It now appears that on Tuesday, Rush Limbaugh did not say that he would move to Costa Rica if health care legislation passes here, only that he would go there to be treated. For now, those of us who question Limbaugh's dedication to our country will have to content ourselves with comments about hoping President Obama fails and remarks comparing the President to the likes of cartoon characters:
At any rate, it is in this defiance and it is in this attitude -- and I know people like this: "You can't touch me!" We're dealing with Bart Simpson here who's just burned down the house, who's saying, "You can't prove it. Nobody saw me do it. You can't touch a thing."
But that still leaves the matter of health care preferences. Like Sarah Palin, Limbaugh
Obama's health care proposal is not about health care. It's about nationalizing two and a half trillion dollars of the US private sector and putting the government in charge of it and then being able to regulate almost every aspect of life possible. It is an attempt to overthrow a portion of the US private sector, pure and simple.
It would seem, therefore, that Limbaugh is hostile toward all health care systems in which government plays, or would play after passage of the health care reform, a greater role than it does in the U.S.A. Or maybe not, as he implied in his (in)famous comment from Tuesday (video, below, from The Young Turks via YouTube providing some context and entertaining commentary):
I'll just tell you this. If this passes and it's five years from now and all that stuff gets implemented -- I am leaving the country. I'll go to Costa Rica.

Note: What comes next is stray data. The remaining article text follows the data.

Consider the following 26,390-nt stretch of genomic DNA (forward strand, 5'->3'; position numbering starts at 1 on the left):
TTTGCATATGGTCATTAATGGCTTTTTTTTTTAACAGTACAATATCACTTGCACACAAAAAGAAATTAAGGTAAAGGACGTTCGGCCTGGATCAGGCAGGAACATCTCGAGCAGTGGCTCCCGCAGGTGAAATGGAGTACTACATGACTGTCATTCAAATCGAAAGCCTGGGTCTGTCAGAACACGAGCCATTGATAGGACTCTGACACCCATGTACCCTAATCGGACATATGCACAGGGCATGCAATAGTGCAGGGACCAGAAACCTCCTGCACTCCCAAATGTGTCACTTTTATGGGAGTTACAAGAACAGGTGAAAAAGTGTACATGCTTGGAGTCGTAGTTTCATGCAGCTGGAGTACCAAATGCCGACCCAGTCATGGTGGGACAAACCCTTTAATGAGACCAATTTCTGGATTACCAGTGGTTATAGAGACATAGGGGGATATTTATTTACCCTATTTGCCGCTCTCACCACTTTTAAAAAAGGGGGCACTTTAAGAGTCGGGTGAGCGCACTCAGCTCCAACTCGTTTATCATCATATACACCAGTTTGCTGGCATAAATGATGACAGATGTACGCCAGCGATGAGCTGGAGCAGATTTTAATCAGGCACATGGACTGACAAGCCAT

Maybe that's not such a bad idea, given that the life expectancy in Costa Rica is a year better than in the United States on a per capita income less than one-sixth of that in the U.S.A. And how do they do it? It seems that Costa Rica is not such a paradise for Rush's beloved private insurance industry. According to Think Progress
The government owns several major public hospitals and operates small clinics in almost every community. Workers are required to contribute 15% of their salaries to health insurance and the unemployed “obtain public funding for all health services, including prescription drugs.” Most Costa Ricans obtain their health care through a public plan called the Caja- similar to our Medicare or the proposed public option.
(Note to the rabidly pro-Obama Center for American Progress: Neither the Senate bill nor the President's proposals for its modification includes a public option. Note to Rush Limbaugh, Glenn Beck, and Sarah Palin: the same.)
In Costa Rica, private insurance is virtually nonexistent (report in pdf) and
to compare the Costa Rican share of public health expenditures with that of high-income countries: Costa Rica is in line with Canada (71% of public funds in 2000), lags behind New Zealand and Sweden (78% and 85%, respectively), and fares far better than the United States (44%). These figures demonstrate the high degree of solidarity of the Costa Rican health system. Similarly, public insurance coverage illustrates the system’s equity. As an example, public health insurance coverage in 2000 was universal in Canada, New Zealand, and Sweden; in that same year, the coverage rate in Costa Rica was 82%, as compared with approximately 25% in the United States.
Will Rush Limbaugh be asked why he prefers to receive health care in a (relatively) Socialist paradise rather than in a country with an employer-based, private-insurance system? A breathless nation awaits.